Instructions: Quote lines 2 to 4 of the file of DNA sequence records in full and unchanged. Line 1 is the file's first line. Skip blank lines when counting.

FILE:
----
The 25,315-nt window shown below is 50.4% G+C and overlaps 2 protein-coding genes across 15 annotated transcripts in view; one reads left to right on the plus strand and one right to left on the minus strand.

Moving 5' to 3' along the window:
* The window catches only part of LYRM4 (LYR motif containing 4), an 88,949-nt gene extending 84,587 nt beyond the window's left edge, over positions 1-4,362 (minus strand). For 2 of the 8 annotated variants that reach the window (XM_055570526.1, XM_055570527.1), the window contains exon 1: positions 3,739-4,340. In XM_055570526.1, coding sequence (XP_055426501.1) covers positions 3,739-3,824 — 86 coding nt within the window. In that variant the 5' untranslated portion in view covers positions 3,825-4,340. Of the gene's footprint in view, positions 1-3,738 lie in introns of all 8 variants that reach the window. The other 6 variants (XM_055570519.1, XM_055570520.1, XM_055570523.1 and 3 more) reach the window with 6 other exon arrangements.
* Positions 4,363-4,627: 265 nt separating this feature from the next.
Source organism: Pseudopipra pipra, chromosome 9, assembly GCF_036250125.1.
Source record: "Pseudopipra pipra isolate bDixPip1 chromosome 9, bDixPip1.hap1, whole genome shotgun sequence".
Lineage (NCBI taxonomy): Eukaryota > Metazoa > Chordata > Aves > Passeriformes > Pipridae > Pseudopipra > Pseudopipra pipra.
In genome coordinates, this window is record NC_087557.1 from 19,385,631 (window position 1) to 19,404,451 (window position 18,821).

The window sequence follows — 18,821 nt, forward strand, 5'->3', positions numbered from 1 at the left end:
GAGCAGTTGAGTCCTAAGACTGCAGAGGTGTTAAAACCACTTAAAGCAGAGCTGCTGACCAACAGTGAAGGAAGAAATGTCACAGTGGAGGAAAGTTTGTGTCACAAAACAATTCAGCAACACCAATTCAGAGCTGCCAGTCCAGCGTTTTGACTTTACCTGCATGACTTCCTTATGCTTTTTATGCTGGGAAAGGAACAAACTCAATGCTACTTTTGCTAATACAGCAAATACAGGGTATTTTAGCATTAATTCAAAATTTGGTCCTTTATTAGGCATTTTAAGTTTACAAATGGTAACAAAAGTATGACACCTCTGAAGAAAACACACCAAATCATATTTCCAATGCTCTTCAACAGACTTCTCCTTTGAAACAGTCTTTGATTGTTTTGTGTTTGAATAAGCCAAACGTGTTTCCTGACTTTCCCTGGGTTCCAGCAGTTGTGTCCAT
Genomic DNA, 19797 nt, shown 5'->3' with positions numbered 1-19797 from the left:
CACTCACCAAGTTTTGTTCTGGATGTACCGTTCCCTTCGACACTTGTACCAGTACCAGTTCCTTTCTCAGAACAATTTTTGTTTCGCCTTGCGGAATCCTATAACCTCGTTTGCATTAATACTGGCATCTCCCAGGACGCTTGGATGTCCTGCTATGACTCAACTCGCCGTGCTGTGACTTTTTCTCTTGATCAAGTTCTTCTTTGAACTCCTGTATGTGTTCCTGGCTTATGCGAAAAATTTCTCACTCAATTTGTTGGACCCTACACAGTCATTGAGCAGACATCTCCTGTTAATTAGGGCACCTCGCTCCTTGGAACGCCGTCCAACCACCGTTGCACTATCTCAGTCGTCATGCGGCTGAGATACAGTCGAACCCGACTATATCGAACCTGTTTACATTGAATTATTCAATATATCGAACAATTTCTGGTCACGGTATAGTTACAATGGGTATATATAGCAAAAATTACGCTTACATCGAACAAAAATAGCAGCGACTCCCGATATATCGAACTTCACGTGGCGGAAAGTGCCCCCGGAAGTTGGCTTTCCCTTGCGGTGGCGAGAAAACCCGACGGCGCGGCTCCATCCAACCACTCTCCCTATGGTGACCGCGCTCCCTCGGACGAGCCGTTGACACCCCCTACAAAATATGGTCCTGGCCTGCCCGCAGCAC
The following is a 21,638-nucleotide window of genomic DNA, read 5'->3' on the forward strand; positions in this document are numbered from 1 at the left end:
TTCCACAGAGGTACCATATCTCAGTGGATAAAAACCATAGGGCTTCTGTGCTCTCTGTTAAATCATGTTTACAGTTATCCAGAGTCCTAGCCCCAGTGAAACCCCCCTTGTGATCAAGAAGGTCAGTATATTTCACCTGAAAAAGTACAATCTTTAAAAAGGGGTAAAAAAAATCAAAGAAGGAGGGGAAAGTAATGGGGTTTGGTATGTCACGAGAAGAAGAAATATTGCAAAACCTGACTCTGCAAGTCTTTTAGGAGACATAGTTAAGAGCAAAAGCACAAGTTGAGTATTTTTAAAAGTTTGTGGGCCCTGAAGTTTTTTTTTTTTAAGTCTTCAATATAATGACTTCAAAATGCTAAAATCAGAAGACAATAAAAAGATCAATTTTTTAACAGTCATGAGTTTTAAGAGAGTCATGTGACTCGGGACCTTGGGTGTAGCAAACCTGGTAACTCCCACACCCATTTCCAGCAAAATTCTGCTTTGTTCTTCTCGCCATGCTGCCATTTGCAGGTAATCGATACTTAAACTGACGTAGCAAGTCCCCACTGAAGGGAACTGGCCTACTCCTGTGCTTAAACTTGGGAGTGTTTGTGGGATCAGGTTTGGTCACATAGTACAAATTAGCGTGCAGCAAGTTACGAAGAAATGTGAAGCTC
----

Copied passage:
Moving 5' to 3' along the window:
* The window catches only part of LYRM4 (LYR motif containing 4), an 88,949-nt gene extending 84,587 nt beyond the window's left edge, over positions 1-4,362 (minus strand). For 2 of the 8 annotated variants that reach the window (XM_055570526.1, XM_055570527.1), the window contains exon 1: positions 3,739-4,340. In XM_055570526.1, coding sequence (XP_055426501.1) covers positions 3,739-3,824 — 86 coding nt within the window. In that variant the 5' untranslated portion in view covers positions 3,825-4,340. Of the gene's footprint in view, positions 1-3,738 lie in introns of all 8 variants that reach the window. The other 6 variants (XM_055570519.1, XM_055570520.1, XM_055570523.1 and 3 more) reach the window with 6 other exon arrangements.
* Positions 4,363-4,627: 265 nt separating this feature from the next.